There are various delivery methods traditionally employed to deliver buildings. Most common is the design-bid-build approach. The recurrent wastage and inefficiencies emanating from the traditional delivery methods cannot be over-stressed. This brought about the Integrated Project Delivery.

According to AIA’s Integrated Project Delivery: A Guide. Integrated Project Delivery (IPD) is a project delivery approach that integrates people, systems, business structures and practices into a process that collaboratively harnesses the talents and insights of all participants to optimize project results, increase value to the owner, reduce waste, and maximize efficiency through all phases of design, fabrication, and construction.

This encapsulates the entire value chain of a project delivery. The journey, however, begins by establishing a flexible BIM Execution Plan.

  • The BIM plan is an extensive document that outlines The Project Goals and BIM Uses for the project.
  • It outlines The Process for implementing the BIM uses through a facility’s lifecycle.
  • It outlines The Information Exchange methods between the processes.
  • It also defines The Infrastructure required to implement the BIM as planned.

The preparation of this document is a collective process amongst the major parties in the project. It is an outcome of a series of preliminary meetings — bringing about a common understanding of the project goals.

SO, WHAT DOES THIS SAY ABOUT THE TEAM?

There are many parties typically involved in a building delivery. They include the Owner’s Team, which may consist of the owner, a facility manager, and the occupants/users. The Design Team comprised of Architects, Engineers, and Consultants. The Construction Team made up of the general contractor and subcontractors. The Supplier’s Team that may include distributors, manufacturers, and product representatives. For an IPD, it is imperative that these teams are rather one big team.

The primary pitfall of the traditional approach to building delivery is the team. Typically, the team is fragmented, assembled on “just-as-needed” or “minimum-necessary” basis, strongly hierarchical and controlled.

  • This brings about a linear, distinct, segregated process; whereby knowledge is gathered “just-as-needed”.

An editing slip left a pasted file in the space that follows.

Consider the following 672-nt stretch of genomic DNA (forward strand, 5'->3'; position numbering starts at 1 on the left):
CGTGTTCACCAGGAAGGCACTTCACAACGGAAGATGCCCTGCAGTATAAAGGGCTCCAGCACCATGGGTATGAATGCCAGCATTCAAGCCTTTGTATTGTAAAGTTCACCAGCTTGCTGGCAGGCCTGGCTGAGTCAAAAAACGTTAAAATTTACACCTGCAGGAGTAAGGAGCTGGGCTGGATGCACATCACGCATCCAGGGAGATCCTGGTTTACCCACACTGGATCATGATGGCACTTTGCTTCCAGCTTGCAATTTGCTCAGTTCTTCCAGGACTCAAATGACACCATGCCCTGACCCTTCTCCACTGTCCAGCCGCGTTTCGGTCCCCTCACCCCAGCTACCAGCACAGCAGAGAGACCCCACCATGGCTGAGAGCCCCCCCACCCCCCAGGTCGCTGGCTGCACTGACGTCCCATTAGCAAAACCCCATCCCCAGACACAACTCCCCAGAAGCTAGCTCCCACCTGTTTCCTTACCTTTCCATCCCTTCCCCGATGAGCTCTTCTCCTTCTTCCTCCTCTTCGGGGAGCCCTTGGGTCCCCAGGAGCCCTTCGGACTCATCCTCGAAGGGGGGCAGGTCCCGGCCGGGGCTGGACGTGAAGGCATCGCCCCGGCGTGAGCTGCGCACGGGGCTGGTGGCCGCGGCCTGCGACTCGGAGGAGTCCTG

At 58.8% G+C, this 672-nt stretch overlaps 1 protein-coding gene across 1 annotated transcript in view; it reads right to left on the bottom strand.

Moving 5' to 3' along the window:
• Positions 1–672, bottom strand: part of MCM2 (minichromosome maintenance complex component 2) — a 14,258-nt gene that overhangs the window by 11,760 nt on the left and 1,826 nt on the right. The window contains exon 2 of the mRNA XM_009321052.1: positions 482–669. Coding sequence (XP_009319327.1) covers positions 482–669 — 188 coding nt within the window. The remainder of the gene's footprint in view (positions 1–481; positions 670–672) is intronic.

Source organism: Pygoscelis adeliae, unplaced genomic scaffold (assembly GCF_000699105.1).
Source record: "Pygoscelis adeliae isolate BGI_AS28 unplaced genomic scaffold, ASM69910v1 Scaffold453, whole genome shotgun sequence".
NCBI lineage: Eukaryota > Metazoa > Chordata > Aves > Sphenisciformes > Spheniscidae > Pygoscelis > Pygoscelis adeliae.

• Information is hoarded resulting in silos of knowledge and expertise.
  • Risks are individually managed, transferred to the greatest extent possible.
  • Compensation/reward is individually pursued; with minimum effort for maximum return; (usually) first-cost based.
  • Communications/technology is paper-based, 2 dimensional and analog.
  • Agreements encourage unilateral effort, aiming to allocate and transfer risk with no spirit of sharing.

With IPD, there’s an integrated team entity composed of key project stakeholders, assembled early in the process, open and collaborative.

  • The process is concurrent and multi-level; with early contributions of knowledge and expertise.
  • Information is openly shared with stakeholder trust and respect.
  • Risks are collectively managed and appropriately shared.
  • Team success is tied to project success and is value-based.
  • Communications/technology is digitally based and virtual — achieved via Building Information Modeling.
  • Agreements help encourage, foster, promote and support multi-lateral open sharing and collaboration.

PLANNING STARTS WITH PROJECT GOALS

  • Begin with the end in mind — what are the peculiar goals for the project?
  • As a client, do I want live access to the project during design?
  • Do I want to have an accurate record model after project delivery?
  • Do I need a visual and accurate cost estimate of my project, right from concept phase?
  • Do I need a presentation of the delivery timeline?

Once the goals are defined, the project team would identify the appropriate tasks that the team would like to perform using BIM. This analysis of BIM Uses initially focuses on the desired outcomes for the overall process.

The buildingSMART Alliance, in an effort sponsored by the Charles Pankow Foundation, the Construction Industry Institute, Penn State Office of Physical Plant, and the Partnership for Achieving Construction Excellence (PACE), has listed 25 potential BIM uses for a project.

Examples include:

  • Existing Conditions Analysis,
  • Cost Estimation,
  • Phase Planning,
  • Site Analysis,
  • Design Authoring,
  • Energy Analysis,
  • 3D Coordination,
  • Record Modeling etc.

More info can be found here. A template BIM selection worksheet is also available on the same website.

In summary, the selection procedure is as follows:

  • Identify the potential BIM uses.
  • Identify the responsible parties for each potential BIM Use.
  • Rate the capabilities of each party for each BIM use identified in the following categories: resources, competency, and experience.
  • Identify additional value and risk associated with each use.
  • Determine whether or not to implement each BIM Use.

THEN DRAW THE PROCESS MAP FOR ACHIEVING THE GOALS

It is imperative to understand the implementation process for each BIM Use and the implementation process of the project as a whole.This allows the team to understand the overall BIM process, identify the information exchanges that will be shared between multiple parties, and clearly define the various processes to be performed for the identified BIM Uses.

Mapping the BIM Process for the project requires the project team to first develop an overview map which shows how the different BIM Uses will be performed. Then, detailed BIM Use Process Maps are developed to define the specific BIM implementation at an increased level of detail.

Creating a BIM Overview Map entails the following steps:

  • Place potential BIM Uses into a BIM Overview Map.
  • Arrange BIM Uses according to project sequence in the BIM Overview Map.
  • Identify the responsible parties for each process.